PRO BASKETBALL—Boston moved into a slim lead over Philadelphia in the Atlantic Division by winning a pair of close victories. The Celtics defeated Seattle 107-103 on Jo Jo White's four free throws in the final 44 seconds, then beat Chicago 115-109 in overtime. The New York Nets, who were supposed to have been ruined by the loss of Julius Erving, were fewer games behind their division's leader (three behind Boston) than any other NBA cellar-dweller. The Nets lost to Denver 126-124, but beat Atlanta 107-105. The Hawks also lost to Washington and New Orleans. Houston stayed close to Central-Division leader Cleveland with a five-game winning streak. Milwaukee remained consistent: the Bucks lost three straight; they've only won four times in 25 games. Chicago, meanwhile, ended its losing streak at 13 games with a 107-99 victory over New Orleans. Portland (page 20) increased its lead in the Pacific Division to 3½ games with four wins. Golden State won a pair, including a 116-114 victory over Los Angeles on Clifford Ray's jump shot over Kareem Abdul-Jabbar with nine seconds remaining.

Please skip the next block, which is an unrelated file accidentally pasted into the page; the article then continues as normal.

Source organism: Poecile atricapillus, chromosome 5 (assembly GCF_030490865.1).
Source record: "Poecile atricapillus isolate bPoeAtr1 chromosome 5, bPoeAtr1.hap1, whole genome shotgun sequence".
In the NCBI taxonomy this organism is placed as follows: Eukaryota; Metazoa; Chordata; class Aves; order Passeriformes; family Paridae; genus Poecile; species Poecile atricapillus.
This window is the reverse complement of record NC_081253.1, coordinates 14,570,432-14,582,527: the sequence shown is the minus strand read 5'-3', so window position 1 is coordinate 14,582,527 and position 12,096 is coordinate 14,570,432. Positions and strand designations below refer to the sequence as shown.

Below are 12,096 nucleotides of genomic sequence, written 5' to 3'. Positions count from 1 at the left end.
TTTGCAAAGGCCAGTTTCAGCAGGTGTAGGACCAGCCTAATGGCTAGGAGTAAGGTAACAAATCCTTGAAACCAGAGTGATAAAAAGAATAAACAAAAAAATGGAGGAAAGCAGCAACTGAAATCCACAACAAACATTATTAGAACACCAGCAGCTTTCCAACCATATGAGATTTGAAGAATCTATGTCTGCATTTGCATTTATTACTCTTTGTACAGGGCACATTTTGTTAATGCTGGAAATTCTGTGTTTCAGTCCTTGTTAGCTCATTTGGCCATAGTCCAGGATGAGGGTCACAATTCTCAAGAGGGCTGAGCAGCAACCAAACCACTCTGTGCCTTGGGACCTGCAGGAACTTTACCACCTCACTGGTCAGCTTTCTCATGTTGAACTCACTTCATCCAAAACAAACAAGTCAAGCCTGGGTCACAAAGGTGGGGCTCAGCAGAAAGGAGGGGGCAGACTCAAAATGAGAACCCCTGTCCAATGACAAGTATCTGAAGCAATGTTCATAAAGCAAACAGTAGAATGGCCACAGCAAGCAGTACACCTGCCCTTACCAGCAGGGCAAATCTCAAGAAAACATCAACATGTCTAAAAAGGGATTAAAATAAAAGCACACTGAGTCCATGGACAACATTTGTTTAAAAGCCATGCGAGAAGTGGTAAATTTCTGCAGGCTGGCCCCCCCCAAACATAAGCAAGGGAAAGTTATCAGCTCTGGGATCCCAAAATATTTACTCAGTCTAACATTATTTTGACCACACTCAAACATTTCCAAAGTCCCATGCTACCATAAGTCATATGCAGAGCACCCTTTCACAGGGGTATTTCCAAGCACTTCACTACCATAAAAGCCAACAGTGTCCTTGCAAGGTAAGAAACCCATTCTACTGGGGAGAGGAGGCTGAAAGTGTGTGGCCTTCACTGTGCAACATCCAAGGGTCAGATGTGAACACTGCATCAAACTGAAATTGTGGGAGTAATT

BOWLING—EARL ANTHONY won the men's division of the $100,000 AMF Grand Prix in Allen Park, Mich., defeating Roy Buckley 259-189 in the final. His $10,000 prize money gave him $109,758 in winnings for 1976, the most in the history of pro bowling. BETTY MORRIS of Stockton, Calif. defeated Patty Costello 215-205 to take the women's title.
BOXING—ALFREDO ESCALERA of Puerto Rico retained his WBC junior lightweight title on a controversial 15-round split decision over Tyrone Everett of Philadelphia. The verdict was loudly booed by the crowd of 16,019 in Philadelphia.